In some cases, restrictions on licensing or employment are appropriate. For example, it is appropriate to bar a person convicted of misappropriating client assets from certain positions of trust. In too many cases, however, the collateral consequences bear no relationship to the underlying offense. The loss of employment opportunities may be a harsher punishment than the criminal sanction. The burden of these collateral effects—whether imposed by the criminal law, by licensing requirements, or by individual employers—is not evenly dispersed across society.
The Commission reassures the public that the new rule “would not prevent a firm from hiring an associated person with a history of ‘final criminal matters,’” and it is important to underscore that FINRA has not in this rule imposed a blanket ban on employment of individuals with a felony conviction, unlike the licensing requirements for many professions in many states. In many cases, in fact, the statutory disqualification provisions, which are administered by the Commission, likely would be the primary reason a firm would not be able to hire an individual with a felony conviction. FINRA acknowledges, however, that the “anticipated costs [of the rule] may deter some broker-dealers from hiring individuals meeting the proposed criteria, who as a result may find it difficult to remain in the industry.” Given the extra administrative hassle, cost, and scrutiny from FINRA that hiring an individual with a felony conviction will attract under this new rule, I suspect that many firms will take a hard pass on such candidates, even if their felony conviction bears no relationship to their integrity and abilities.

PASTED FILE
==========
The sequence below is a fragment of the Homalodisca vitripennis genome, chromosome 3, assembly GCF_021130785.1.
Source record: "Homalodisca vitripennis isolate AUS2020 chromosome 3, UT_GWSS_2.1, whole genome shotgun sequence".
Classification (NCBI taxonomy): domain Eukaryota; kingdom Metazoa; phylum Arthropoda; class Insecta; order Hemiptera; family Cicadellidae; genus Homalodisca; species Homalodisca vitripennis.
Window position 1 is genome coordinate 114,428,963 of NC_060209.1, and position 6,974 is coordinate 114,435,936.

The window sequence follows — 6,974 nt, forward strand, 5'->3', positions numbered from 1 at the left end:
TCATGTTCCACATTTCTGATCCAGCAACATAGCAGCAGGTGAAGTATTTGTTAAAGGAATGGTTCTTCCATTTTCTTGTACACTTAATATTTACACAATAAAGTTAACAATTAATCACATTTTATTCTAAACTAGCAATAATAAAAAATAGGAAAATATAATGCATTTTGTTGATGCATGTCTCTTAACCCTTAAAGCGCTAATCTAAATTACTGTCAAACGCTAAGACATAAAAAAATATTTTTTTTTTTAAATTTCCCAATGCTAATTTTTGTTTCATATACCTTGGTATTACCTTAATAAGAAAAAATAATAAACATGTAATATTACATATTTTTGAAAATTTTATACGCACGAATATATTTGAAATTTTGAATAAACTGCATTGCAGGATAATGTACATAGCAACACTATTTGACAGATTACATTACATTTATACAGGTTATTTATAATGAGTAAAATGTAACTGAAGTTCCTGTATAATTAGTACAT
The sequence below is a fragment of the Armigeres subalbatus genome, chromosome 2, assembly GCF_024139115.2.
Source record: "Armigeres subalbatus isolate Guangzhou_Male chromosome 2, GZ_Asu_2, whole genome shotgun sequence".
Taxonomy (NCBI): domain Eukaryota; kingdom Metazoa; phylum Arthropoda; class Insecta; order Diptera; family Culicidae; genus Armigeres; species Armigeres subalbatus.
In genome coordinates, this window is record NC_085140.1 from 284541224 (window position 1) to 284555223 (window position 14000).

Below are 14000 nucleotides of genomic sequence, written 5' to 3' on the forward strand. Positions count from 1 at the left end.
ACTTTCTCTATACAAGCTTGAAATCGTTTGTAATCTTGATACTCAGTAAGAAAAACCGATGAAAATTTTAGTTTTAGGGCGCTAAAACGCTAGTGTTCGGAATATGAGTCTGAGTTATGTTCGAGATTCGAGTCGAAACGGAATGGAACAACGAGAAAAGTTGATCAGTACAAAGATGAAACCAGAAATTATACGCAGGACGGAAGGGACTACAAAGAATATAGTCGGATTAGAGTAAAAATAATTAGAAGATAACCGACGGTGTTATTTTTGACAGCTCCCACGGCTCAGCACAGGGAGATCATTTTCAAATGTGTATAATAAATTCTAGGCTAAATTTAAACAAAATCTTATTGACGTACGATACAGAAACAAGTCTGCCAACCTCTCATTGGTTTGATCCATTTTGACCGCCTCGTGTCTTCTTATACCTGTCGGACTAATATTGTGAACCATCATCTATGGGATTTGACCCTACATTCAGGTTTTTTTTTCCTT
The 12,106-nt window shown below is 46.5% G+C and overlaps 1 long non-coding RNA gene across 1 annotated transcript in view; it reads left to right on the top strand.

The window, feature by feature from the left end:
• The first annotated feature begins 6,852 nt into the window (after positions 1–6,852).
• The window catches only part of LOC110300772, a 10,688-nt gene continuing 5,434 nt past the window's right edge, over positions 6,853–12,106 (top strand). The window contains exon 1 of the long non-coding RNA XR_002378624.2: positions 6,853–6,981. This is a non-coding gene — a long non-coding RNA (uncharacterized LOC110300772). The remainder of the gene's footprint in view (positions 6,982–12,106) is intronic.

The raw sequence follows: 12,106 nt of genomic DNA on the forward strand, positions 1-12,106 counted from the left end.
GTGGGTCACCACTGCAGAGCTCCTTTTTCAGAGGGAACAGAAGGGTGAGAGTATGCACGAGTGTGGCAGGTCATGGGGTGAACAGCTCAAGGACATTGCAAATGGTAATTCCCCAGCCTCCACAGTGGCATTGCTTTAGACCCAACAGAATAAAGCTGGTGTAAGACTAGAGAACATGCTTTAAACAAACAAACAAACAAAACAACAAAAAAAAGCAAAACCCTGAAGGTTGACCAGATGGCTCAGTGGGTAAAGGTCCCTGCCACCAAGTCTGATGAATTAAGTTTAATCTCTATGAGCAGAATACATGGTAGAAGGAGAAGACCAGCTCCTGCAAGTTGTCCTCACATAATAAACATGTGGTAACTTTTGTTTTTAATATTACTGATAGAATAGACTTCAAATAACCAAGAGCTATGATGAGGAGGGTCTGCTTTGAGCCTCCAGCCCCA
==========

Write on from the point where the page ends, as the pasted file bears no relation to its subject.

I recognize that, given the many thousands of restrictions on employment opportunities for those convicted of felonies and other offenses, this rule change is a rather small thing. Indeed, this issue is one that deserves more attention across all of the securities laws. I also acknowledge that FINRA’s intentions—to enhance investor protection—are worthy. Yet it is also likely true that nearly every one of the thousands of restrictions on the rights of Americans with criminal histories to earn a living has been implemented with similarly praiseworthy intentions. Regardless of the good intentions underlying them, the aggregate effect of these restrictions threatens to consign anybody with a felony record to the margins of society and thus to deprive both those individuals and society as a whole of the full value of their talents and their labor.
I could have supported a narrowly tailored rule that imposed heightened scrutiny only on firms hiring individuals with criminal histories that clearly cast doubt on the person’s ability to protect investors and safeguard market integrity. I cannot, however, support a rule that will add, even incrementally, to the obstacles that face an individual with a felony record by discouraging firms from looking behind the felony conviction to determine whether it says anything about the individual’s character.
 O. John Rogge, “An Overview of Administrative Due Process,” 19 Villanova L. Rev. 1, 2 (1973).